Saturday, 8 April 2017

Reviews: Melbourne International Comedy Festival 2017 (Part 2)

Last post, Narrelle Harris and I reviewed four shows at this year's Melbourne International Comedy Festival. Here are four more...


1. Nanette
Reviewed by Narrelle Harris

Hannah Gadsby is giving up comedy. She tells us so at the start of her show, and insists it's not solely the fault of the surly Nanette who radiated so much hostility at a small town cafe. What follows is a powerful show that is as much drama as comedy.

The thing is, says Gadsby, she's built a career out of making painful parts of her life a joke, and editing out the end of each story - not so much a punchline as a punch in the gut. What we get here is best appreciated if you've followed the last decade of her shows, the themes of which inform an act that is fierce and funny, though not always simultaneously.

She does her comedian's job of building tension and then relieving it, but then builds more and more of it, and relieves less and less of it. The result is unexpected, deeply moving though also shockingly funny. It's almost like she's done a Bill Hicks of her own life, stripping it down and presenting a raw, honest version of it.

I say 'raw' but this is nothing like an undercooked performance. Gadsby may seem understated, but she's very good at what she does, guiding the audience from the usual droll routine to more prickly, more pointed elements of her relationship with the world. It's essentially a crafted theatrical monologue.

"Don't get the impression that because the world doesn't care about me [as a woman, as a lesbian] that I don't care about the world." Gadsby is indeed passionate. When the equal marriage debate hauls up lines like "think of the children!" she does think of the children: the ones growing up marginalised and ashamed of who they are.

This show is full of humour as well as anger, full of love as well as ferocity - often simultaneously, as in life. If this really is Hannah Gadsby's last season on the comedy stage, she's leaving us with her whole story, with tension-relieving laughter but also deep truths. Just as the best comedy should.

[Find details and buy tix for this show here]


2. Sassy Best Friend
Reviewed by Tim Richards

Rose Matafeo is a likeable, slightly dorky Kiwi who finds herself stuck in the role of the sassy best friend in a romantic comedy. You know, the one with the unruly curly hair and the lighting-fast comebacks, urging the lead character on to triumphs in love.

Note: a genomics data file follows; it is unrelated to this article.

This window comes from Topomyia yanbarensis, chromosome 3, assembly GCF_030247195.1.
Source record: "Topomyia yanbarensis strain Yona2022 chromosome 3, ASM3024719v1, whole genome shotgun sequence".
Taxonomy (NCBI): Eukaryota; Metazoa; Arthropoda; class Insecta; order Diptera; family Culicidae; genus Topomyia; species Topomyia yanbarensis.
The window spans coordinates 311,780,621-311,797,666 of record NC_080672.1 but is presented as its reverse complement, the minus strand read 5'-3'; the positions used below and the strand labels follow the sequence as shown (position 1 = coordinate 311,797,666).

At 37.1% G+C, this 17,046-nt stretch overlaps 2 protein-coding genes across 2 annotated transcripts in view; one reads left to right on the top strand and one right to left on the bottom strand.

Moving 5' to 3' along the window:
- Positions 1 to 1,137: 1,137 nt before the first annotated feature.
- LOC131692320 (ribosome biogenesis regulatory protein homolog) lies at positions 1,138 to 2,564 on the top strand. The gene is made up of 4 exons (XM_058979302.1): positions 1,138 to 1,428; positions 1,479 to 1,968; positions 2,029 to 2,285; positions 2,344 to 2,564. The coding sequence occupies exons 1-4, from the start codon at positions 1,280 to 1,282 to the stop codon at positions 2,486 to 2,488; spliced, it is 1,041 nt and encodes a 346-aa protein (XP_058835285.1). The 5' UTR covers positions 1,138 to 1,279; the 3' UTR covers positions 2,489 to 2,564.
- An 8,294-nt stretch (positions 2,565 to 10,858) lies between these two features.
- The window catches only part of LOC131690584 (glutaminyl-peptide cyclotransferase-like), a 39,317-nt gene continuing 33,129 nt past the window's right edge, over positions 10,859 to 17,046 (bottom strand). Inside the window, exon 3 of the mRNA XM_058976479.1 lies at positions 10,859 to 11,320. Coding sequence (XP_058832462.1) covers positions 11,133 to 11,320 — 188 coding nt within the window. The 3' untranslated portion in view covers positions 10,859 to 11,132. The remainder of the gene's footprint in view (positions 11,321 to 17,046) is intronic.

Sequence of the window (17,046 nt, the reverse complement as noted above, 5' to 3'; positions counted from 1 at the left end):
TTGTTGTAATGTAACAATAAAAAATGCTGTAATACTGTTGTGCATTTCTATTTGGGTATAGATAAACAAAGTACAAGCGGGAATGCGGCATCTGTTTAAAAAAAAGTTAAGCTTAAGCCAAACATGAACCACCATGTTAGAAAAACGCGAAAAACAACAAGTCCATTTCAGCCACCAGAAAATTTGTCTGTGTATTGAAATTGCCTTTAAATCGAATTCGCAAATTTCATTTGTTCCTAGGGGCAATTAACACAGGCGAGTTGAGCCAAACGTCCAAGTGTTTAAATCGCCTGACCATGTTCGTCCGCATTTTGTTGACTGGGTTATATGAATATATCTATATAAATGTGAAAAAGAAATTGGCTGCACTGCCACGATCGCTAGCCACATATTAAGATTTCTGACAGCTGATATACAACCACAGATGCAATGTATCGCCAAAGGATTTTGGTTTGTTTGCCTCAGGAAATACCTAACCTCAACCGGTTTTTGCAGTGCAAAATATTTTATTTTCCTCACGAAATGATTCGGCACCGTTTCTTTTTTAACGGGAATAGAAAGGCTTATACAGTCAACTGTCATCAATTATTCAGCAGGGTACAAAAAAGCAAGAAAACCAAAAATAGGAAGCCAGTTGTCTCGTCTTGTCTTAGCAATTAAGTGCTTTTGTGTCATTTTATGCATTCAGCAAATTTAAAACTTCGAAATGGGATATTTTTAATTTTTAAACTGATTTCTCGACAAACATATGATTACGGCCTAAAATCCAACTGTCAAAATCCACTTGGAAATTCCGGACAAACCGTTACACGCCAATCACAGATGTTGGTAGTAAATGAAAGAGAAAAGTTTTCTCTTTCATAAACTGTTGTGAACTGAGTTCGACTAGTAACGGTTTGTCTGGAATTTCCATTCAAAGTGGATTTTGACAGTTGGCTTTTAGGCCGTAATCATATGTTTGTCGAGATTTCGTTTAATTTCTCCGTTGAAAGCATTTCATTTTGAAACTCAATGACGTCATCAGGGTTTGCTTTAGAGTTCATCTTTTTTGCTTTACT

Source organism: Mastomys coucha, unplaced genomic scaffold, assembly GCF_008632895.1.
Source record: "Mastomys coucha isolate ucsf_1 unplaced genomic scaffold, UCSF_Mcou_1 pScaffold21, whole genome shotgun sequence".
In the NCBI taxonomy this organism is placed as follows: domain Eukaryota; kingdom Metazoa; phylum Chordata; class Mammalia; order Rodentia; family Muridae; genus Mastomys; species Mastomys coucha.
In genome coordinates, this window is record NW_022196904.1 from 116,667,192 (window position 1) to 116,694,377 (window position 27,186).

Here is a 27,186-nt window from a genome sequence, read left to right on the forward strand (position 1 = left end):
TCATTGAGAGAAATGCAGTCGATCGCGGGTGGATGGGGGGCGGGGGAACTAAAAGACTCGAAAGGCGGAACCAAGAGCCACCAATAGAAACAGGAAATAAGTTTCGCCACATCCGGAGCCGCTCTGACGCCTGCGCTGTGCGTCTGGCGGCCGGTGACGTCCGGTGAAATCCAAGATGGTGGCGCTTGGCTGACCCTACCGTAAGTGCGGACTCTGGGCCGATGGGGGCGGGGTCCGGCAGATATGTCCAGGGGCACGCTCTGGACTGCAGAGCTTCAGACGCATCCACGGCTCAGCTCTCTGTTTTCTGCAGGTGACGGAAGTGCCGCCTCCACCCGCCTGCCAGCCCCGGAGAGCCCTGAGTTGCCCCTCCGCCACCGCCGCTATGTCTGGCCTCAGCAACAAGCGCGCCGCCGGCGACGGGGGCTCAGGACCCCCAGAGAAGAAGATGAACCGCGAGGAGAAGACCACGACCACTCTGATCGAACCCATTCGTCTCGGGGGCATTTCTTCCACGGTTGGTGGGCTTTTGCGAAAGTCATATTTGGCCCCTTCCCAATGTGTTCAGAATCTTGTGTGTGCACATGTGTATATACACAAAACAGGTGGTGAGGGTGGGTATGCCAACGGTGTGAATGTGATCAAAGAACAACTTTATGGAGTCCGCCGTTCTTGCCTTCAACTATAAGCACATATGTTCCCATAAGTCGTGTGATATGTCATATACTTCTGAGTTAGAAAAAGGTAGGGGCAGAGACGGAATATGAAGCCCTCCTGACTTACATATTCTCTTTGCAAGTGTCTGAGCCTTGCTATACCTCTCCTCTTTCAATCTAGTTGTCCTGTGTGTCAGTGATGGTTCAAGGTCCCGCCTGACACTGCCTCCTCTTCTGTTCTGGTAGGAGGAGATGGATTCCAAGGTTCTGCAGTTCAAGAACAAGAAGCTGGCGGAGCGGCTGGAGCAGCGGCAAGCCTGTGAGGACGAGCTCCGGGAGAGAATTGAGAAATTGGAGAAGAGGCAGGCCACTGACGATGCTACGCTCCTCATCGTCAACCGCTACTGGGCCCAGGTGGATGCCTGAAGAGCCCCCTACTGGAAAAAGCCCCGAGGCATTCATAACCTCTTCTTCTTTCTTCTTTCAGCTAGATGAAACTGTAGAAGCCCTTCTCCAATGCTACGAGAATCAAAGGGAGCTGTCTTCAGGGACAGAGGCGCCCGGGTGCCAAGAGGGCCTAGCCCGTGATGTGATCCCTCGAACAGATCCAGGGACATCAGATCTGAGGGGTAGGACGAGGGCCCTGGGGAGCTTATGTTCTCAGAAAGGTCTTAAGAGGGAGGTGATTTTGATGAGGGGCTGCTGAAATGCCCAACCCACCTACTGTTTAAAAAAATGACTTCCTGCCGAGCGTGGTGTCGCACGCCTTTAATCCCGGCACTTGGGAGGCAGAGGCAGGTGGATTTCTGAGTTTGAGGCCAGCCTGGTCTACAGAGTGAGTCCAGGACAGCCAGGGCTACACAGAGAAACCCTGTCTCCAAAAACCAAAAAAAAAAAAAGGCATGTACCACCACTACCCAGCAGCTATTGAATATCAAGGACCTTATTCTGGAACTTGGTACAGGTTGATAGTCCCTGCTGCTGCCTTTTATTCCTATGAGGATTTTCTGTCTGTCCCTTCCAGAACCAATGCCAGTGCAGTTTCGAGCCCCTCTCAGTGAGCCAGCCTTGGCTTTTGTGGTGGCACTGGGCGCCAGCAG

She'd like to be the lead though, and she has a stab at it in this hour of good-natured stand-up: telling us, for example, about her lonely life when she moved to London, and how she tried to solve that by hanging around Leicester Square and inserting herself into other people's stories.

She also has a stab at seducing a member of the audience over the hour (tonight's victim: Wes the marketing guy), partly through the time-honoured medium of removing her glasses to show how hot she is. In between these forays she relates her shortcomings, and how they keep her from perfection.

Matafeo is a warm, engaging comedian whose comedy revolves around her relatable life and its limitations. Her show is light but fun, and the audience in the tiny venue is won over. The only flaw, perhaps, is that the "sassy best friend" rom-com trope isn't explored enough; with development it could support a whole show by itself.

[Find details and buy tix for this show here]


3. Organic
Reviewed by Tim Richards

Arj Barker is in love, and he's not afraid to admit it; thought he does submit any new jokes about his relationship to the other half for her approval before delivering them onstage.

Another element of his coupledom is an emphasis on organic food, and even gluten-free food (basically apples), which has made his life... interesting. In laid-back style, Barker hints at the trials healthy eating has caused him, while never varying from his "everything's fine" tone.

Although a relaxed delivery style is Barker's shtick, it sometimes seems too relaxed. The comedian has a habit of holding the microphone away from his face, causing the volume to drop, and there's not much energy as he arrives on stage and fiddles with his phone in order to record the show.

Having said that, there are plenty of laughs in the show, and Barker's familiarity with Australia is a strength as he flawlessly skewers the Aussie penchant for incorporating "shit" into slang, and cunningly subverts an event that's one of Melbourne's holiest of cows.

[Find details and buy tix for this show here]


4. P.O.R.T.E.N.Z.A
Reviewed by Narrelle Harris

When you enter a room to find a man in an unflattering blue dress, lipstick, rouge and a beret, dancing and greeting everyone ebulliently as they arrive, you know you're not in for the same old stand-up routine.

Absurd, clownish, unpredictable but ultimately rather sweet, Portenza feels like he's channelling absurdist comedy greats of the '70s - perhaps Kenny Everett or characters from Grahame Bond's Aunty Jack Show.

Through running gags (card tricks, poetry and an oft-mentioned family at the airport) and bizarre scenes and characters, the audience quickly comes to trust Portenza. We willingly engage with his banter and interaction. Ridiculous gags are set up early and later return, more ridiculous, to the delight of the crowd.

It's all a bit barmy and utterly absurd; and thoroughly good fun.

[Find details and buy tix for this show here]

Enjoy the festival!